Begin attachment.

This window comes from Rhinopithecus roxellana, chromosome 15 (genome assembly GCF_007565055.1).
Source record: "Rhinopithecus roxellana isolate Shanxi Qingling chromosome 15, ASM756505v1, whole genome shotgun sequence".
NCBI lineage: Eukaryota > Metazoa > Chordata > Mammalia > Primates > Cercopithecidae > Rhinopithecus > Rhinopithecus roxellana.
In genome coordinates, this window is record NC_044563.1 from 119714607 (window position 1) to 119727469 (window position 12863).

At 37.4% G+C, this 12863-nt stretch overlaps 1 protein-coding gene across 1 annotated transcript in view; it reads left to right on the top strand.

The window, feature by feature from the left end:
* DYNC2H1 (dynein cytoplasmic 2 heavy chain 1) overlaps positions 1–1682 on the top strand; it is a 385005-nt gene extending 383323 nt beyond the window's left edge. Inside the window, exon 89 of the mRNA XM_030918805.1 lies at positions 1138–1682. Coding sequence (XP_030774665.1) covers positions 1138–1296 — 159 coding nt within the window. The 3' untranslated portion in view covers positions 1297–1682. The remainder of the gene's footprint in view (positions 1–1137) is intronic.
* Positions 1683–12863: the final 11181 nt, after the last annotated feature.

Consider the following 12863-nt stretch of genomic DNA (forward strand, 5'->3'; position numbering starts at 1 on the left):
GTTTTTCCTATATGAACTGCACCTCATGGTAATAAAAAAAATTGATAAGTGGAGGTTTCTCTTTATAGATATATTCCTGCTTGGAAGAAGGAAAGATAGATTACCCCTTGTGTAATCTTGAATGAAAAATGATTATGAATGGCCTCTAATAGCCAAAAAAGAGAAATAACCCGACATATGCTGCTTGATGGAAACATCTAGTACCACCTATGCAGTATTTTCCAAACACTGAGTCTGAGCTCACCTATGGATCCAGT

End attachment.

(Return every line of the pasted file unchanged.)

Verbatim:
This window comes from Rhinopithecus roxellana, chromosome 15 (genome assembly GCF_007565055.1).
Source record: "Rhinopithecus roxellana isolate Shanxi Qingling chromosome 15, ASM756505v1, whole genome shotgun sequence".
NCBI lineage: Eukaryota > Metazoa > Chordata > Mammalia > Primates > Cercopithecidae > Rhinopithecus > Rhinopithecus roxellana.
In genome coordinates, this window is record NC_044563.1 from 119714607 (window position 1) to 119727469 (window position 12863).

At 37.4% G+C, this 12863-nt stretch overlaps 1 protein-coding gene across 1 annotated transcript in view; it reads left to right on the top strand.

The window, feature by feature from the left end:
* DYNC2H1 (dynein cytoplasmic 2 heavy chain 1) overlaps positions 1–1682 on the top strand; it is a 385005-nt gene extending 383323 nt beyond the window's left edge. Inside the window, exon 89 of the mRNA XM_030918805.1 lies at positions 1138–1682. Coding sequence (XP_030774665.1) covers positions 1138–1296 — 159 coding nt within the window. The 3' untranslated portion in view covers positions 1297–1682. The remainder of the gene's footprint in view (positions 1–1137) is intronic.
* Positions 1683–12863: the final 11181 nt, after the last annotated feature.

Consider the following 12863-nt stretch of genomic DNA (forward strand, 5'->3'; position numbering starts at 1 on the left):
GTTTTTCCTATATGAACTGCACCTCATGGTAATAAAAAAAATTGATAAGTGGAGGTTTCTCTTTATAGATATATTCCTGCTTGGAAGAAGGAAAGATAGATTACCCCTTGTGTAATCTTGAATGAAAAATGATTATGAATGGCCTCTAATAGCCAAAAAAGAGAAATAACCCGACATATGCTGCTTGATGGAAACATCTAGTACCACCTATGCAGTATTTTCCAAACACTGAGTCTGAGCTCACCTATGGATCCAGT